Medal repeats show IABA still doing 'amazing job' says Olympic medallist Aidan Walsh

Irish boxing has seen financial cuts and high-profile departures.
Medal repeats show IABA still doing 'amazing job' says Olympic medallist Aidan Walsh

RING WALK: Irish boxer and Olympic bronze medallist Aidan Walsh at the Olympic Federation of Ireland's inaugural Make A Difference Athletes Fund Golf Tournament at The K Club in Kildare.
Picture: David Fitzgerald/Sportsfile

Nevermind the boardroom spats, feel the medals.

That’s the opinion of Olympic boxing bronze medallist Aidan Walsh who says the multiple governance issues that continue to dog his sport at national and international level don’t affect him personally.

The 25-year-old continued Belfast’s vaunted Olympic boxing history with welterweight bronze in Tokyo in 2021 and added a Commonwealth gold this summer.

He says the fact that Irish boxers keep winning major medals is proof that their national federation is still doing great work and that our top boxers are carrying on regardless.

The latest twist in his sport’s troubled international history saw the world governing body (IBA) voting against a fresh presidential election last weekend.

That left Russia’s Uma Kremlev at the helm, prompting the International Olympic Committee (IOC) to again threaten the removal of boxing from their schedule after Paris 2024.

At home the Irish Amateur Boxing Federation (IABA) not only suffered financial cuts from the Sports Council while under duress to reform its structures but is currently without a High Performance Director and CEO after Bernard Dunne and Fergal Carruth respectively stood down.

"The people who were in that position before were amazing. I have a great relationship with Bernard. He helped me massively with a lot of the success I've had in my career,” Walsh said.

"Whoever fills that role, I'm sure they'll do a great job, but for me, my role is just to perform and whatever happens, happens. That role will be filled and whoever fills it, I wish them all the best.

"In terms of everything that has gone on, look at the success we're having?” he added.

START LINE: Sonia O'Sullivan makes her way to the tee box before her round at the Olympic Federation of Ireland’s inaugural Make A Difference Athletes’ Fund Golf Tournament at The K Club in Kildare. Picture: David Fitzgerald/Sportsfile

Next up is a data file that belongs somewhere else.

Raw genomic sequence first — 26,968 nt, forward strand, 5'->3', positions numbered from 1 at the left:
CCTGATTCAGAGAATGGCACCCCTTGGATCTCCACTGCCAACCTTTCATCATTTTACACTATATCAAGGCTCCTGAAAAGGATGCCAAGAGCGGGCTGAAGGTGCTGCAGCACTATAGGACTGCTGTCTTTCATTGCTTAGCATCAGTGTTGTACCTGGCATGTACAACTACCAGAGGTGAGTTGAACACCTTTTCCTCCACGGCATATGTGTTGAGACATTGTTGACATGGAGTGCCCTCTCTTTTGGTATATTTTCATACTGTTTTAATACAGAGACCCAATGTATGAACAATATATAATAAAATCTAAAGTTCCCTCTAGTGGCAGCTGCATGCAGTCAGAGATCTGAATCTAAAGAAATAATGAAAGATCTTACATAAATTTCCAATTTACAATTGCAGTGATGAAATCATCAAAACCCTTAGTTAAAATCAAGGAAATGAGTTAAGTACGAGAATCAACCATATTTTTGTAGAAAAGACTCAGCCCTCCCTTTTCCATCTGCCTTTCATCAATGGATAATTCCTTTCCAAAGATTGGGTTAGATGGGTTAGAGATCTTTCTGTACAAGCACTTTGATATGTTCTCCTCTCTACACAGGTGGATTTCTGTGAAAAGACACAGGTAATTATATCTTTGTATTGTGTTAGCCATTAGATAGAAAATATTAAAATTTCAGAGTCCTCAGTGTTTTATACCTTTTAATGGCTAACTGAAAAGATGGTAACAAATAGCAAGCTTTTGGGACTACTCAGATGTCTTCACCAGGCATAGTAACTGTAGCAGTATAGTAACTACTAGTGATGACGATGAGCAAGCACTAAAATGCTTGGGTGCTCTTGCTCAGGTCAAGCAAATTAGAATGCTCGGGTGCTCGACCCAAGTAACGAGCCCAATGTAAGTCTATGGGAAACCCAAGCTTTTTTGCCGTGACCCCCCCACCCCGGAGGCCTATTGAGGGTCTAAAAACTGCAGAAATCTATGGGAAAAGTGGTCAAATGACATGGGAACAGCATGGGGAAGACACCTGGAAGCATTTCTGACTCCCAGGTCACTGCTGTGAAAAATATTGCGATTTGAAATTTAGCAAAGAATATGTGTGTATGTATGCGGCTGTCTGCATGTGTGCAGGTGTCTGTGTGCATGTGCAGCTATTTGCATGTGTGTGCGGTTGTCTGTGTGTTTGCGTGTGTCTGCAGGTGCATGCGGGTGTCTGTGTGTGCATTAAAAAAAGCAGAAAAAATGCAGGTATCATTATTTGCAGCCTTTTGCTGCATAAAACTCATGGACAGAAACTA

START LINE: Sonia O'Sullivan makes her way to the tee box before her round at the Olympic Federation of Ireland’s inaugural Make A Difference Athletes’ Fund Golf Tournament at The K Club in Kildare. Picture: David Fitzgerald/Sportsfile

"I know there's other things going on outside but when you look at the success we're having, I honestly think that the people who are in charge are doing an amazing job.

“It's not just one tournament in a blue moon, it's every tournament that Ireland goes to that we come back with medals,” he stressed. “Look at the Commonwealth Games, we were the top country, above India and England, which was phenomenal.

“My main goal is to focus on what I can do in the ring, what I can do in the gym and what I can live my life like. What happens outside of boxing I don’t have much control over.” 

Walsh was speaking at the Olympic Federation of Ireland’s inaugural corporate golf event for their ‘Make a Difference’ initiative to raise additional funds for their athletes.

Olympic bronze means he has rapidly gone from relatively little personal funding to the top tier of Sports Council grants (€40,000).

"It allows you to focus more on your boxing. You're not having to worry about things outside of sport, simple things like diesel money, living costs.

"Like everybody, I had to try and get money off my girlfriend, my mum, my dad and my sponsors before.

"I have a sponsored car from someone who has been absolutely outstanding, who has helped me since I was a kid. When you're in the Institute (of Sport) and they step up and give out grants when you're not on funding, that makes a huge difference. Those things keep you motivated, they keep you going.” 

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